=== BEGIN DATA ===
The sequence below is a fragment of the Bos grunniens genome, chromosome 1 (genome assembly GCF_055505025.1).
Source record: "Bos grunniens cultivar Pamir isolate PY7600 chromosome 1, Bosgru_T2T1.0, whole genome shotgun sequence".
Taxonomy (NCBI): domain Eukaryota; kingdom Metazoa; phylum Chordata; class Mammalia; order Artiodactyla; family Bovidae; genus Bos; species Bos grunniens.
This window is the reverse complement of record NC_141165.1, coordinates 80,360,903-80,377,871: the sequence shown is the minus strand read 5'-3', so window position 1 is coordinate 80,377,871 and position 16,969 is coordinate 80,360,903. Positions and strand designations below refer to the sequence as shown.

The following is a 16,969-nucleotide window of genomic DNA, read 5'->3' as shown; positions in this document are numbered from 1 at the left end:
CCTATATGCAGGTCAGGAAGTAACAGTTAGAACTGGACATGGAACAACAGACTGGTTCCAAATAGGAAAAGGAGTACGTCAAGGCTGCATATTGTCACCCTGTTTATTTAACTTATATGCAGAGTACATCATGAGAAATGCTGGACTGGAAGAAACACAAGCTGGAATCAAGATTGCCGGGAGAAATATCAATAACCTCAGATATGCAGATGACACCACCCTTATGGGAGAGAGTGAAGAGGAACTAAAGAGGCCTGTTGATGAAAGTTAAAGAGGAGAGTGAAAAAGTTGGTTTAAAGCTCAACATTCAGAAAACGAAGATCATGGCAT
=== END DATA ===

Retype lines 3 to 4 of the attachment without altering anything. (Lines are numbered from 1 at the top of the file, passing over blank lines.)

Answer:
Taxonomy (NCBI): domain Eukaryota; kingdom Metazoa; phylum Chordata; class Mammalia; order Artiodactyla; family Bovidae; genus Bos; species Bos grunniens.
This window is the reverse complement of record NC_141165.1, coordinates 80,360,903-80,377,871: the sequence shown is the minus strand read 5'-3', so window position 1 is coordinate 80,377,871 and position 16,969 is coordinate 80,360,903. Positions and strand designations below refer to the sequence as shown.